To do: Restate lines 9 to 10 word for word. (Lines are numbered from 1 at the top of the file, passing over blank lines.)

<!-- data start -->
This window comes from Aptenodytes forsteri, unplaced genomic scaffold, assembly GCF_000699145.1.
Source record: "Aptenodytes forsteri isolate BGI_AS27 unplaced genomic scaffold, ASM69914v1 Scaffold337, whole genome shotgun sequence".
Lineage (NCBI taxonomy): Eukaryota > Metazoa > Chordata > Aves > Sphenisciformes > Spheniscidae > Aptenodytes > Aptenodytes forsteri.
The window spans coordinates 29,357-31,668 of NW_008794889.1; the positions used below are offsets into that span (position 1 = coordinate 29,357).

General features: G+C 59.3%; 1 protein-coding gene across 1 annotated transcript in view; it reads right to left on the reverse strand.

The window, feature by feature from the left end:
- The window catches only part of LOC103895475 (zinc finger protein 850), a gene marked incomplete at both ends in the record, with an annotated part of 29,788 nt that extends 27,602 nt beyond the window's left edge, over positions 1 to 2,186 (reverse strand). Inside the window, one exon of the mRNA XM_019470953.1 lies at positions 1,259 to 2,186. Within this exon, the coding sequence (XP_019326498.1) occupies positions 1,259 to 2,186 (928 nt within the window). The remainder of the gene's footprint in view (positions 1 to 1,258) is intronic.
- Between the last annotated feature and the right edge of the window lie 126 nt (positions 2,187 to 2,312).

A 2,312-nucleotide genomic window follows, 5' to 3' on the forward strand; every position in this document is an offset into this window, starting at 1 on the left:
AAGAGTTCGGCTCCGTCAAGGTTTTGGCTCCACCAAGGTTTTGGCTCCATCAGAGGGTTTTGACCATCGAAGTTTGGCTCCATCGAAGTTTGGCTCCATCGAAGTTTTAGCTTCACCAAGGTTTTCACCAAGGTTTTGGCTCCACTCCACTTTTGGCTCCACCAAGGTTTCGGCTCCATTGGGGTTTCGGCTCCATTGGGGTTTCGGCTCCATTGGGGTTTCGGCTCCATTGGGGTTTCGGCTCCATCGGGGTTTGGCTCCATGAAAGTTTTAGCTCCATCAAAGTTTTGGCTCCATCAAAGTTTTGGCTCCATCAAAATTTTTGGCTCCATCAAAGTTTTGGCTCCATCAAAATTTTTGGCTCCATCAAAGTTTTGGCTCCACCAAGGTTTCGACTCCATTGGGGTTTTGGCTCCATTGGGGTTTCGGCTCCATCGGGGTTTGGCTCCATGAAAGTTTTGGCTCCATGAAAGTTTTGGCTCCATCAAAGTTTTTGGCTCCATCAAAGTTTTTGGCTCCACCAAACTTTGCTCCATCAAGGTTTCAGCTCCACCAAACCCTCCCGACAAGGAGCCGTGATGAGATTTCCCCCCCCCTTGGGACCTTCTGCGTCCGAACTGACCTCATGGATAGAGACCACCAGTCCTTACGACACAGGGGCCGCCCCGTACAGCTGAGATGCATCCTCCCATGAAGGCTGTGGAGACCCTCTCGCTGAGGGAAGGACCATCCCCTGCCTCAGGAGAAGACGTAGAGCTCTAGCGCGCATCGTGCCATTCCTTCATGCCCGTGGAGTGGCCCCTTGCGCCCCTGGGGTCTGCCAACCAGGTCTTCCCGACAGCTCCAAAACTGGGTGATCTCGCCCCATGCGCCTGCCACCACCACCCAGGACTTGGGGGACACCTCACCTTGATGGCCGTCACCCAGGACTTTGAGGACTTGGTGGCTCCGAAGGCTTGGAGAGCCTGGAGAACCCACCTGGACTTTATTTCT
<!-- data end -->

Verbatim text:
A 2,312-nucleotide genomic window follows, 5' to 3' on the forward strand; every position in this document is an offset into this window, starting at 1 on the left:
AAGAGTTCGGCTCCGTCAAGGTTTTGGCTCCACCAAGGTTTTGGCTCCATCAGAGGGTTTTGACCATCGAAGTTTGGCTCCATCGAAGTTTGGCTCCATCGAAGTTTTAGCTTCACCAAGGTTTTCACCAAGGTTTTGGCTCCACTCCACTTTTGGCTCCACCAAGGTTTCGGCTCCATTGGGGTTTCGGCTCCATTGGGGTTTCGGCTCCATTGGGGTTTCGGCTCCATTGGGGTTTCGGCTCCATCGGGGTTTGGCTCCATGAAAGTTTTAGCTCCATCAAAGTTTTGGCTCCATCAAAGTTTTGGCTCCATCAAAATTTTTGGCTCCATCAAAGTTTTGGCTCCATCAAAATTTTTGGCTCCATCAAAGTTTTGGCTCCACCAAGGTTTCGACTCCATTGGGGTTTTGGCTCCATTGGGGTTTCGGCTCCATCGGGGTTTGGCTCCATGAAAGTTTTGGCTCCATGAAAGTTTTGGCTCCATCAAAGTTTTTGGCTCCATCAAAGTTTTTGGCTCCACCAAACTTTGCTCCATCAAGGTTTCAGCTCCACCAAACCCTCCCGACAAGGAGCCGTGATGAGATTTCCCCCCCCCTTGGGACCTTCTGCGTCCGAACTGACCTCATGGATAGAGACCACCAGTCCTTACGACACAGGGGCCGCCCCGTACAGCTGAGATGCATCCTCCCATGAAGGCTGTGGAGACCCTCTCGCTGAGGGAAGGACCATCCCCTGCCTCAGGAGAAGACGTAGAGCTCTAGCGCGCATCGTGCCATTCCTTCATGCCCGTGGAGTGGCCCCTTGCGCCCCTGGGGTCTGCCAACCAGGTCTTCCCGACAGCTCCAAAACTGGGTGATCTCGCCCCATGCGCCTGCCACCACCACCCAGGACTTGGGGGACACCTCACCTTGATGGCCGTCACCCAGGACTTTGAGGACTTGGTGGCTCCGAAGGCTTGGAGAGCCTGGAGAACCCACCTGGACTTTATTTCT